By Kelly Geraldine Malone, The Canadian Press
Edward Ambrose remembers wanting to be just like his father — a mentor, a hard worker, a proud family man.
More than sixty years later, Ambrose would receive shocking news. That man was not his father.
“When you come from a loving family and something like this comes, it destroys you,” Ambrose says from his home in Winnipeg.
Halfway across the country in Sechelt, B.C., Richard Beauvais, too, had his sense of identity upended. After facing racism and being sent to a residential day school, Beauvais would learn he was not Indigenous.
The 67-year-old men had been switched at birth.
Ambrose and Beauvais were born June 28, 1955, at a hospital in the community of Arborg, north of Winnipeg. Somehow, they went home with each other’s families.
It was a puzzle piece neither man was looking for but one that inextricably and unexpectedly tied their pasts and futures together. It would send one down an exploration of Indigenous culture and leave the another questioning what the loss of it means.
“How can something like that happen?” Ambrose asks.
Their lawyer, Bill Gange, said he has requested Manitoba Health Minister Audrey Gordon meet with the two men to “to find a way to respond to the harm suffered.” He said the province’s lawyers have said Manitoba had no legal liability and would no offer compensation.
Gordon’s office declined an interview request Monday and issued a statement that alluded to the state of health care years before the introduction of medicare. “The Arborg Hospital was not under the control and direction of the Manitoba Department of Health in 1955.”
An online federal government list of health centres across the country from that year lists the municipally owned Arborg Medical Nursing Unit, with eight beds and cribs and four basinets.
The Interlake-Eastern Regional Health Authority said cannot discuss personal health information due to privacy.
Discovery of the truth started innocently enough. Beauvais had done an at-home ancestry kit he got as a gift. It came back saying he was Ukrainian and Jewish. It was a shock for Beauvais, who was raised Métis.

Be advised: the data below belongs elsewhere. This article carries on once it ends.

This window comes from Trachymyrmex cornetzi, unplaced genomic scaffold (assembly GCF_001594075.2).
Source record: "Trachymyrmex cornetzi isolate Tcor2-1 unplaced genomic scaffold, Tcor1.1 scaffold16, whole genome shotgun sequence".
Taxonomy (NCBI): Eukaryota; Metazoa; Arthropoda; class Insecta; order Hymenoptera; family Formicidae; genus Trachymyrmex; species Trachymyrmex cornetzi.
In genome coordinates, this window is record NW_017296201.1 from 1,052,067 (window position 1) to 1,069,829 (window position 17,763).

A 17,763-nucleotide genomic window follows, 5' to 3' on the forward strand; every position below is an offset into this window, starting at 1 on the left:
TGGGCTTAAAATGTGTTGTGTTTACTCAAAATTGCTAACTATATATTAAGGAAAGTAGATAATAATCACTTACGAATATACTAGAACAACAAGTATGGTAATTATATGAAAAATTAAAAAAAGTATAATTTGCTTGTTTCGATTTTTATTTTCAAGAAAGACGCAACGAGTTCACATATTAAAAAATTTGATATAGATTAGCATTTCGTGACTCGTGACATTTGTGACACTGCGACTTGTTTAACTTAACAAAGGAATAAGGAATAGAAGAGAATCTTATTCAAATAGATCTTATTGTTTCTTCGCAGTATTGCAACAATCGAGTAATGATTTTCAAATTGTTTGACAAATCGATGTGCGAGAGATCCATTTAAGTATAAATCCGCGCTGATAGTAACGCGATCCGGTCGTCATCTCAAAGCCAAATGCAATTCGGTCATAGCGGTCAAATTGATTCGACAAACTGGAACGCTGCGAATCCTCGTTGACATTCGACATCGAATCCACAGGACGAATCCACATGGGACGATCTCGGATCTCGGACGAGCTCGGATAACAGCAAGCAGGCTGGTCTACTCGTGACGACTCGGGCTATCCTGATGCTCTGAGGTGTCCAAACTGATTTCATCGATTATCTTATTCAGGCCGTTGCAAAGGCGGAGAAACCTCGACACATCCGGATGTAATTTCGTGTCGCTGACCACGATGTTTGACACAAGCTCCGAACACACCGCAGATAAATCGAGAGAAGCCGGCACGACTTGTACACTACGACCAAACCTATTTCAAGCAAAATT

He called a cousin to ask if there was a possibility he was adopted. But the cousin said she’d held him in the hospital just days after he was born. They came up with other theories about the results, then life continued. It slipped from their thoughts, Beauvais says.
Back in Manitoba, Ambrose’s sister also did an at-home ancestry kit. Her results showed a brother living in British Columbia. She was confused but reached out. It was Beauvais.
Things became clearer once the sister and Beauvais learned both men were born on the same day in the same small hospital.
Ambrose says he couldn’t believe it at first. He went with his sister to do further testing in Winnipeg, thinking it would ease his mind. In the end, it showed they weren’t biological siblings.
“That really made me really torn. It tears something out of your body. It rips your heart out. This is your family,” Ambrose says.
The switch as babies led both men down completely different life paths.
Beauvais says his father died young and his mother struggled to raise him and his siblings in Saint Laurent, a historically Métis community on the shores of Lake Manitoba. It was a difficult childhood but “seemed normal to us,” Beauvais says.
There’s a scar on his foot from when he was cut by a beer bottle while scrounging for food at the dump, he says. He remembers being picked on and teased for being Indigenous.
Eventually Beauvais and his siblings were taken into care. He bounced between foster homes until he landed with the Pool family, which he calls his safe haven and support to this day.
He became a commercial fisherman and moved to British Columbia. He became a husband and father.
He was always proud of his Métis roots. Learning the truth that he’s not Metis has brought a profound sense of loss.
“All of a sudden I realized I’m not Native. That really upset me.”
It was also difficult to call his sisters, Leona Barker and Valerie Boese, and tell them they are not biologically related.
Beauvais says while they were separated as children, the siblings remained close through phone calls. His sisters had an even more difficult childhood, he says, but their bond tied them together and gave them strength.
“I don’t break down and I don’t cry. But I did on both of those calls,” Beauvais says.
Ambrose says he also experienced loss. He has good memories of growing up in Rembrandt, a farming community south of Arborg. But his mother died in 1964 and his father died three years later. Ambrose was 12.
“He was my giant,” Ambrose says of his father.
Ambrose was shuffled between relatives then placed with a foster family who adopted him. He, too, grew up, got married, became a father and built a life.
At first it was overwhelming to learn the truth about his parentage, he says. But now, he’s trying to explore the good that can come from it.
He’s learning about his Métis heritage and applying to become a citizen of the Manitoba Métis Federation.
Barker and Boese — his biological sisters he is getting to know — are helping him on that journey. Barker lives a few minutes away and Boese helped organize a family reunion.
“When I first saw Valeria, I saw myself,” Ambrose says. “There is so much of her in me … it’s hard to explain. Somebody you didn’t know about — this is your sister.”
It’s the third known case of babies switched at birth in Manitoba.
Norman Barkman and Luke Monias of Garden Hill First Nation, a fly-in community 400 kilometres northeast of Winnipeg, revealed in 2015 that DNA tests proved they were switched at birth at the Norway House Indian Hospital in 1975.
Later, DNA tests showed two men from Norway House Cree Nation, Leon Swanson and David Tait, Jr., were switched at birth at the same hospital earlier that year.